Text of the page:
Happy 250th birthday, Guinness: America's microbrewers salute you


Irish eyes are smiling -- and maybe drooping a little bit. Ireland's unofficial national drink, the dark stout with the creamy head known to the world as Guinness, turns 250 this week. Pubs across the Emerald Isle are expected to be packed with revelers celebrating Arthur Guinness, who got an incredible bargain in 1759, when he paid £100 -- about $147 today -- for a 9,000-year lease on an unused brewery in Dublin's St. James Gate.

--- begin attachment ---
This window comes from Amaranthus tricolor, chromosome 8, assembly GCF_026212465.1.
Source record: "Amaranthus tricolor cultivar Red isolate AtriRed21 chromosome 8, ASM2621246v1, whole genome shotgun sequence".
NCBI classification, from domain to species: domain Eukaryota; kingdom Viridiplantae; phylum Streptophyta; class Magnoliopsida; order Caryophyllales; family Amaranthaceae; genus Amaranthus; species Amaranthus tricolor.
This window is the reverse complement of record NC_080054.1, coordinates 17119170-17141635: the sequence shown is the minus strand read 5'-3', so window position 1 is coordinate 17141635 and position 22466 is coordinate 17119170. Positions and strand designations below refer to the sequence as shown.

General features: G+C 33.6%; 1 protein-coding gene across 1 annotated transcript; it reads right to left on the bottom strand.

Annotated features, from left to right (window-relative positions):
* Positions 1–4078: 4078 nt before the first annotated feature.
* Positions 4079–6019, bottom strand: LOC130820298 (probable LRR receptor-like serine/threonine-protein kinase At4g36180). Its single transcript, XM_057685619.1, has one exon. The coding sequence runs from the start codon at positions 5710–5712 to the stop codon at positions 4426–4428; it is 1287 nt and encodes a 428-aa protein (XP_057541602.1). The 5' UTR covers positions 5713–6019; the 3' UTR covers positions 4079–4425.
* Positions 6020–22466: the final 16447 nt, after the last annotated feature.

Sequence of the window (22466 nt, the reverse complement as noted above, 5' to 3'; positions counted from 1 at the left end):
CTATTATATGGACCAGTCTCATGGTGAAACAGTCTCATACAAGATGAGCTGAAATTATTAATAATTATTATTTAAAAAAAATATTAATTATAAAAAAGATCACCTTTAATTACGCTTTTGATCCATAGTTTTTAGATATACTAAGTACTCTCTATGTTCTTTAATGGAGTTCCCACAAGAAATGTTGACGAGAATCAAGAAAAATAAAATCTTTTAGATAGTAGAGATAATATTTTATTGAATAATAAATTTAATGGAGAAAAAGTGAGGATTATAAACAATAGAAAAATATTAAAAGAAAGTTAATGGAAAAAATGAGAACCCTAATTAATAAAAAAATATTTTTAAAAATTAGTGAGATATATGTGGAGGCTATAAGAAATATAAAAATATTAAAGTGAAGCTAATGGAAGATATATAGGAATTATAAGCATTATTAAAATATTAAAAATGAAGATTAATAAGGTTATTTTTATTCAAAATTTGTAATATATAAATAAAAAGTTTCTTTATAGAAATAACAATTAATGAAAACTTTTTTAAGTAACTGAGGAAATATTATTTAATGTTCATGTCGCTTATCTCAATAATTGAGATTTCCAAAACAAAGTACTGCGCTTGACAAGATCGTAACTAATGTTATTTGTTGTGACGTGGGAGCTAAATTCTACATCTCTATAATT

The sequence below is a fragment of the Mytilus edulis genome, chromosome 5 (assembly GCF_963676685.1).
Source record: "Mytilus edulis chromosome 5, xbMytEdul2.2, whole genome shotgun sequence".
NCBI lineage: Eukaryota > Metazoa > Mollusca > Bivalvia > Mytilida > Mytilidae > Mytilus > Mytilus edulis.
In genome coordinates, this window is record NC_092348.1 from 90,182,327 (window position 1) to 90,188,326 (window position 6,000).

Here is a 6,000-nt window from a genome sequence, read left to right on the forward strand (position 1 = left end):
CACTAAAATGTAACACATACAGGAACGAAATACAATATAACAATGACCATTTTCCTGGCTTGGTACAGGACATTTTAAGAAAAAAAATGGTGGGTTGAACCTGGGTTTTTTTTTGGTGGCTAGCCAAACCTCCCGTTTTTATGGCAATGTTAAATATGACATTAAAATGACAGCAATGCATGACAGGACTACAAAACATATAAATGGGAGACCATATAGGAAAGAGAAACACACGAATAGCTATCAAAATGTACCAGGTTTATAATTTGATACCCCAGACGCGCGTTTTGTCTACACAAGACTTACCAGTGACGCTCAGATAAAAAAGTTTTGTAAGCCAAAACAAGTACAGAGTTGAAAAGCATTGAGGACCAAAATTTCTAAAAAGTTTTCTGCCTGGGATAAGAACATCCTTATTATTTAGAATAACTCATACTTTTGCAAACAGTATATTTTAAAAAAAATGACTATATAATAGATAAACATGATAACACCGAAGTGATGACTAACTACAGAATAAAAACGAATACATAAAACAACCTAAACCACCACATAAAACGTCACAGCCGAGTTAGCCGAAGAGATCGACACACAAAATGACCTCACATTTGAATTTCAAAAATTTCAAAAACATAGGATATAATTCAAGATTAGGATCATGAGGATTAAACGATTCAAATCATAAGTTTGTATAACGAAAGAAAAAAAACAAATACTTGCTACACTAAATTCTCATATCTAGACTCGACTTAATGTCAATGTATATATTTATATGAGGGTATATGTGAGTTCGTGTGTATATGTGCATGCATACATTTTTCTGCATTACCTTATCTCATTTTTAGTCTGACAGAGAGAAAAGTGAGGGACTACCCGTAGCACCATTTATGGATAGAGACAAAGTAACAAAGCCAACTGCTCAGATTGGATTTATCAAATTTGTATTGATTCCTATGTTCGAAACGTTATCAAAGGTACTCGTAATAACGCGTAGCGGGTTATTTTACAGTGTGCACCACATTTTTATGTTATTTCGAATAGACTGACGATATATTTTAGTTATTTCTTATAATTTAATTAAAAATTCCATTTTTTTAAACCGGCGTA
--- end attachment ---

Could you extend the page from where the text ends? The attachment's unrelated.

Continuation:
While the black stuff doesn't have quite the following on this side of the pond, American brewmeisters are still toasting the anniversary. Guinness -- along with Bass Ale -- is widely credited for exposing American palates to beer styles beyond the lighter, weaker Pilsen (or pilsener) characterized by Budweiser and Coors. "Guinness was one of the first majors to make it into the U.S. market," says Larry Channell, co-owner of Dragonmead Microbrewery in Warren, Michigan. "For the first time, Americans realized that American Pilsen was one of only 105 substyles of beer made in the world."